Economic and sustainability pressures are forcing oil and gas operators to work their ageing assets hard. But in the drive to achieve sustained operational excellence and protect margins, a reliance on traditional asset integrity methods is hindering maintenance programmes and risking HSE standards.
With the sector accelerating its adoption of digital solutions, it is now turning to digital twin technology to gain a significantly more accurate understanding of their existing asset’s integrity and minimise unplanned project delays and other risks associated with maintenance and upgrade programmes.
AVEVA, a global leader in industrial software, driving digital transformation and sustainability, has developed a full suite of unified digital solutions to support the digitisation of both brownfield and greenfield assets. The technology is being used to tackle a major lack of accurate ‘as-is’ asset information.
“Many companies are using bad data to drive critical decisions,” says Steve Parvin, Vice President, Engineering Information Management at AVEVA. “They may be depending on their own outdated internal and siloed databases or legacy records on an asset they acquired. It’s possible that data handed over when the plant was first completed has not been updated with new maintenance details or updated engineering data. As a result, they are making critical decisions based on information that is not accurate enough to allow them to plan safely and efficiently.
“Engineering data is the core of the digital twin and without good quality engineering data, the twin will not be reliable. Advanced Digital Twin technology paves the way to the future - creating a foundation for making safe, effective and reliable decisions with quick and easy access to critical information and its context,” he added.
Poor asset information can have a far-reaching impact on engineering teams’ ability to understand the as-is integrity of an asset and deliver efficient maintenance project leaving companies at risk of falling short of HSE regulations. Hours can be wasted by engineers having to search for and verify information and, as a result, inaccurate data can lead to costly or even dangerous decisions being made or critical action being missed.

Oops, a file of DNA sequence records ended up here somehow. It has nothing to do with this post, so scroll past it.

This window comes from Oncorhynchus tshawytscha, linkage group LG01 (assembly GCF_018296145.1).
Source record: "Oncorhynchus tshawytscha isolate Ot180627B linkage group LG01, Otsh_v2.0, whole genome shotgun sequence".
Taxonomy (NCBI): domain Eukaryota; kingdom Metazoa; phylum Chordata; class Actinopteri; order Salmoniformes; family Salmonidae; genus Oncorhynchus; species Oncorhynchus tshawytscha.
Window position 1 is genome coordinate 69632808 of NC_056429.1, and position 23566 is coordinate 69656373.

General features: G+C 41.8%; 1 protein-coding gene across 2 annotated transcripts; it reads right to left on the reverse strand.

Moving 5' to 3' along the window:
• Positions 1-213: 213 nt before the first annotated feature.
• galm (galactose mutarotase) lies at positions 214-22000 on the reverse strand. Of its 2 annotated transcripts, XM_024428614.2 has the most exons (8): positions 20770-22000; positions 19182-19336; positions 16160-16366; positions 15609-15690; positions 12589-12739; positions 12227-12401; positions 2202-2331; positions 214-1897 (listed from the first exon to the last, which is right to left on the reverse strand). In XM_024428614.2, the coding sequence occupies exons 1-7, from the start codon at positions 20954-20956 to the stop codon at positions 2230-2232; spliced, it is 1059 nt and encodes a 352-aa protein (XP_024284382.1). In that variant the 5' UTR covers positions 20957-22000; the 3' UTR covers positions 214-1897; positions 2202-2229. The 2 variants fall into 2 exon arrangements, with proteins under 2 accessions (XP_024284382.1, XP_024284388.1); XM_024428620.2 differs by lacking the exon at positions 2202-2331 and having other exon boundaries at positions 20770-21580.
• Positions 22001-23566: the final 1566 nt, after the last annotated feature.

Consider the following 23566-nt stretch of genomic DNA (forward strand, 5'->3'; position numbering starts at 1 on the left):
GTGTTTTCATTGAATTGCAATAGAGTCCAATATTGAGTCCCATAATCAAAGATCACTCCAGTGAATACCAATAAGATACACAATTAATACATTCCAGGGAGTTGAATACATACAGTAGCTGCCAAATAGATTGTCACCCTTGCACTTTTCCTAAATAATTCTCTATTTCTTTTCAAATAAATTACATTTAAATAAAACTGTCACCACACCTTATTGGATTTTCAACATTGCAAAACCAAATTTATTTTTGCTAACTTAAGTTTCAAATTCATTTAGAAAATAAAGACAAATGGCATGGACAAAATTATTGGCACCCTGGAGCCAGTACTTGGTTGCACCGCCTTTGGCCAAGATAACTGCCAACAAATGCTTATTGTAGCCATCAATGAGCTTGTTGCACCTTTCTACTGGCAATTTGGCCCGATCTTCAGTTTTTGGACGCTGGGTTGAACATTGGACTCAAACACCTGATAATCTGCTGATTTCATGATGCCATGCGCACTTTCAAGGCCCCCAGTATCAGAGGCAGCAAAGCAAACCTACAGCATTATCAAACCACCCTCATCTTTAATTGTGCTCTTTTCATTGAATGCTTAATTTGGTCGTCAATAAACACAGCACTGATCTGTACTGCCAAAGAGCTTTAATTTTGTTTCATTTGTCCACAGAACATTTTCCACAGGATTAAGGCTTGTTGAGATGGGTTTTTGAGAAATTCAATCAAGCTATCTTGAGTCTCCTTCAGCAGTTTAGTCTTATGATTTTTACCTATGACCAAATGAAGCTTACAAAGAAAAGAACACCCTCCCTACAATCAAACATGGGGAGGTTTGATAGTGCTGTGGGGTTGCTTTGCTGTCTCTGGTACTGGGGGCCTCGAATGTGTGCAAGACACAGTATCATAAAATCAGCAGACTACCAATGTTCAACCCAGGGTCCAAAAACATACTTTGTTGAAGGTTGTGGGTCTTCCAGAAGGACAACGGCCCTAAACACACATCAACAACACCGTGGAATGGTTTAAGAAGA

Through the use of laser scanning, sophisticated tagging systems and the digitisation and collation of existing documents into a single hub, a Digital Twin of the ‘as-is’ asset can be created. The twin, which provides, 3D, 2D and 1D engineering information insights generates a clear, accurate-to-the-millimetre picture of the asset as it currently is no matter how much this varies from the original design.
Operators can ‘tag’ different parts of this Digital Twin, to help engineers search easily for parts, such as particular machines or models and check their maintenance log. They can also check to see if the same part needs to be replaced elsewhere on the asset.
“Without these insights designers may plan upgrades that turn out to be impossible – for instance, adding new types of equipment that are not fit for purpose. This causes project delays and downtime, potentially having a knock-on effect on other upgrade and maintenance projects, and so costing money. Worse, safety issues can arise," said Parvin.
With the maintenance projects scheduled throughout the summer months, operators will be exploring all options to keep downtime to a minimum while optimising the performance of their assets. Digital Twin technology is increasingly seen as a key enabler to achieve this.